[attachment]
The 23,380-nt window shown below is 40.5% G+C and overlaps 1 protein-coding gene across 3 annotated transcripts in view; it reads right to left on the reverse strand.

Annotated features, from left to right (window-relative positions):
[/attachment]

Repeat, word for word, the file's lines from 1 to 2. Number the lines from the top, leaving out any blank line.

The 23,380-nt window shown below is 40.5% G+C and overlaps 1 protein-coding gene across 3 annotated transcripts in view; it reads right to left on the reverse strand.

Annotated features, from left to right (window-relative positions):